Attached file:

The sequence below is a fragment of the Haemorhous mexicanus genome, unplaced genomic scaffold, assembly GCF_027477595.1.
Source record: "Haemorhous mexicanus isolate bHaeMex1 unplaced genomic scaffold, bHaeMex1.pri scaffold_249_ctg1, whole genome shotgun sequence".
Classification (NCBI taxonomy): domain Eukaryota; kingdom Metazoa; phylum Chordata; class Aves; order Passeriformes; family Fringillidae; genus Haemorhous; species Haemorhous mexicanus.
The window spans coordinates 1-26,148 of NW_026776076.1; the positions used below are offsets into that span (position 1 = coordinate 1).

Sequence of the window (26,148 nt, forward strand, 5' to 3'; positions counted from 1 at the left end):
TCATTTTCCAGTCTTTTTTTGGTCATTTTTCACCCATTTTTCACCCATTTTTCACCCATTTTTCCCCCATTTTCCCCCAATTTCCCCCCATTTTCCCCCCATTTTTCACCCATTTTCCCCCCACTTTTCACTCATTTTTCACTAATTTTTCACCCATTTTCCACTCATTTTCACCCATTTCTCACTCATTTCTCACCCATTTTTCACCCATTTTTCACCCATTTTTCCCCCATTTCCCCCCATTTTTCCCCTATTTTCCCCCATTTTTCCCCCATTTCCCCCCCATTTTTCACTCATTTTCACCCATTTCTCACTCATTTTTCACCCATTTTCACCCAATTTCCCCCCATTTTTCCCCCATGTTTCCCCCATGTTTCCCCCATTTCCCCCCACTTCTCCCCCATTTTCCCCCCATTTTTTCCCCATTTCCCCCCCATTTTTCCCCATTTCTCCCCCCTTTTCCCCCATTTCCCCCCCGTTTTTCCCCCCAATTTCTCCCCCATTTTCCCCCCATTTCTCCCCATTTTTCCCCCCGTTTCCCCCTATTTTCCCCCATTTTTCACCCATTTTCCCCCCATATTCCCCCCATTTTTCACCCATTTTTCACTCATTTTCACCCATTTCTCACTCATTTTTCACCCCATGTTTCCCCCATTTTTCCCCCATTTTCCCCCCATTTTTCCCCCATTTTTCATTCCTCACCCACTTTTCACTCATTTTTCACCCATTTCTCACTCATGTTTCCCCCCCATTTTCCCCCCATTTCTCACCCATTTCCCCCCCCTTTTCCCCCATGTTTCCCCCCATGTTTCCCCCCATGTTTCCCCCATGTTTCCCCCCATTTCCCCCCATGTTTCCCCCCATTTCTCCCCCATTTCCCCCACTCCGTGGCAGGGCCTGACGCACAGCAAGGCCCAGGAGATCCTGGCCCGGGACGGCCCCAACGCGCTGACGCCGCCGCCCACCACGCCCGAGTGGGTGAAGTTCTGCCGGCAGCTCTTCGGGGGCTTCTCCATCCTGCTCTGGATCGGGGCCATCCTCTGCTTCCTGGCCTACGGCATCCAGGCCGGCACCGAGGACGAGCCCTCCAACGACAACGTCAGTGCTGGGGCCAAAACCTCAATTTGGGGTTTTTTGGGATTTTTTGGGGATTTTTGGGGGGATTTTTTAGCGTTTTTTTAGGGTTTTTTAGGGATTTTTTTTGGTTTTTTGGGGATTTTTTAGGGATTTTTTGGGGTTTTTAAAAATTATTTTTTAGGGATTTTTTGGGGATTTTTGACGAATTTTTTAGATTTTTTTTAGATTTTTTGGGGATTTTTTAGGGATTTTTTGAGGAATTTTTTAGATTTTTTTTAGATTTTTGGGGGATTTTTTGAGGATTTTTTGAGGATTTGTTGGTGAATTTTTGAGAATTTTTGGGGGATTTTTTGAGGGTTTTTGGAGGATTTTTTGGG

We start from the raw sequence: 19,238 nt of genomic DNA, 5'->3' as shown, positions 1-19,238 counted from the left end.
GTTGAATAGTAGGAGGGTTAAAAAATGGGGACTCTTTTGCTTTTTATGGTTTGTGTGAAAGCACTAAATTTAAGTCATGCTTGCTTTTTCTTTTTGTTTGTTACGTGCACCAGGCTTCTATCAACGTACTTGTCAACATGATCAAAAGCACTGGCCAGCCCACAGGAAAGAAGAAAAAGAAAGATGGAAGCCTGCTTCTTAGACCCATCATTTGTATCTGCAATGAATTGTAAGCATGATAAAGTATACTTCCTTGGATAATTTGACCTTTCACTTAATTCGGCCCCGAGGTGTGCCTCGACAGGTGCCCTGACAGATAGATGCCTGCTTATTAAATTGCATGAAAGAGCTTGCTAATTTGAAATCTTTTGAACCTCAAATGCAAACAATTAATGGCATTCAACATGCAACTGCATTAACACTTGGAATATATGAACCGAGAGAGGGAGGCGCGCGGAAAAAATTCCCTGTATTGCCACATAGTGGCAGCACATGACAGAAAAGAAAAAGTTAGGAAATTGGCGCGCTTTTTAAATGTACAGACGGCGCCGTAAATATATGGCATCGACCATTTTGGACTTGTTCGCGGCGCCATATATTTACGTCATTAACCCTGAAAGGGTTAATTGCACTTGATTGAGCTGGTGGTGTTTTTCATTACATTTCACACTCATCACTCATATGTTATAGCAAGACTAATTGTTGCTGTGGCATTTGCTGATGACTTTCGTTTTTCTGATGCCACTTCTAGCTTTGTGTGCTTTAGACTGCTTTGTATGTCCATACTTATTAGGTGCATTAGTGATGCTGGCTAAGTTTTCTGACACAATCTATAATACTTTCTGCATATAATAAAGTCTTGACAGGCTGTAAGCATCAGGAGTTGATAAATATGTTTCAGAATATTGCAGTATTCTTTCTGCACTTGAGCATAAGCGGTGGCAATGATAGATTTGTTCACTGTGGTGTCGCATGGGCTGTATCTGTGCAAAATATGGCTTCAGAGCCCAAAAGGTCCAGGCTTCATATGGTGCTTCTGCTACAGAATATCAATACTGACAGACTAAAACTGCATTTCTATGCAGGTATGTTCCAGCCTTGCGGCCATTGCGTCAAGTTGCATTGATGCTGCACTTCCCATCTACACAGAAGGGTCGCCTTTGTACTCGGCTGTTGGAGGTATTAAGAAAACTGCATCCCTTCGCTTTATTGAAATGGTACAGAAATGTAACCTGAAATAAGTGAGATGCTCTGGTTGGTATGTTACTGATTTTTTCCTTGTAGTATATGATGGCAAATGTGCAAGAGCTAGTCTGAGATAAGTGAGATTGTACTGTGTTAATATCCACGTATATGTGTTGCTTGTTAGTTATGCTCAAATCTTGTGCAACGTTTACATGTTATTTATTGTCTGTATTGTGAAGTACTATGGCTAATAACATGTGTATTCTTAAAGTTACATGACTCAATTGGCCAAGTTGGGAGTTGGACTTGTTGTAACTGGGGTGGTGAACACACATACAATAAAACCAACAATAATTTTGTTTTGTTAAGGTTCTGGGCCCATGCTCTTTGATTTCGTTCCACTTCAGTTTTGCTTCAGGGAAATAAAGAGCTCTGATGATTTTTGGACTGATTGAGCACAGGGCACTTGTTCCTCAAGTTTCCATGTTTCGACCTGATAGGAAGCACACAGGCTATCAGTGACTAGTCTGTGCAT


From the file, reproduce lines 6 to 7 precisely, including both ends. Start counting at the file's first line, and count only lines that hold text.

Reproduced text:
TCATTTTCCAGTCTTTTTTTGGTCATTTTTCACCCATTTTTCACCCATTTTTCACCCATTTTTCCCCCATTTTCCCCCAATTTCCCCCCATTTTCCCCCCATTTTTCACCCATTTTCCCCCCACTTTTCACTCATTTTTCACTAATTTTTCACCCATTTTCCACTCATTTTCACCCATTTCTCACTCATTTCTCACCCATTTTTCACCCATTTTTCACCCATTTTTCCCCCATTTCCCCCCATTTTTCCCCTATTTTCCCCCATTTTTCCCCCATTTCCCCCCCATTTTTCACTCATTTTCACCCATTTCTCACTCATTTTTCACCCATTTTCACCCAATTTCCCCCCATTTTTCCCCCATGTTTCCCCCATGTTTCCCCCATTTCCCCCCACTTCTCCCCCATTTTCCCCCCATTTTTTCCCCATTTCCCCCCCATTTTTCCCCATTTCTCCCCCCTTTTCCCCCATTTCCCCCCCGTTTTTCCCCCCAATTTCTCCCCCATTTTCCCCCCATTTCTCCCCATTTTTCCCCCCGTTTCCCCCTATTTTCCCCCATTTTTCACCCATTTTCCCCCCATATTCCCCCCATTTTTCACCCATTTTTCACTCATTTTCACCCATTTCTCACTCATTTTTCACCCCATGTTTCCCCCATTTTTCCCCCATTTTCCCCCCATTTTTCCCCCATTTTTCATTCCTCACCCACTTTTCACTCATTTTTCACCCATTTCTCACTCATGTTTCCCCCCCATTTTCCCCCCATTTCTCACCCATTTCCCCCCCCTTTTCCCCCATGTTTCCCCCCATGTTTCCCCCCATGTTTCCCCCATGTTTCCCCCCATTTCCCCCCATGTTTCCCCCCATTTCTCCCCCATTTCCCCCACTCCGTGGCAGGGCCTGACGCACAGCAAGGCCCAGGAGATCCTGGCCCGGGACGGCCCCAACGCGCTGACGCCGCCGCCCACCACGCCCGAGTGGGTGAAGTTCTGCCGGCAGCTCTTCGGGGGCTTCTCCATCCTGCTCTGGATCGGGGCCATCCTCTGCTTCCTGGCCTACGGCATCCAGGCCGGCACCGAGGACGAGCCCTCCAACGACAACGTCAGTGCTGGGGCCAAAACCTCAATTTGGGGTTTTTTGGGATTTTTTGGGGATTTTTGGGGGGATTTTTTAGCGTTTTTTTAGGGTTTTTTAGGGATTTTTTTTGGTTTTTTGGGGATTTTTTAGGGATTTTTTGGGGTTTTTAAAAATTATTTTTTAGGGATTTTTTGGGGATTTTTGACGAATTTTTTAGATTTTTTTTAGATTTTTTGGGGATTTTTTAGGGATTTTTTGAGGAATTTTTTAGATTTTTTTTAGATTTTTGGGGGATTTTTTGAGGATTTTTTGAGGATTTGTTGGTGAATTTTTGAGAATTTTTGGGGGATTTTTTGAGGGTTTTTGGAGGATTTTTTGGG

We start from the raw sequence: 19,238 nt of genomic DNA, 5'->3' as shown, positions 1-19,238 counted from the left end.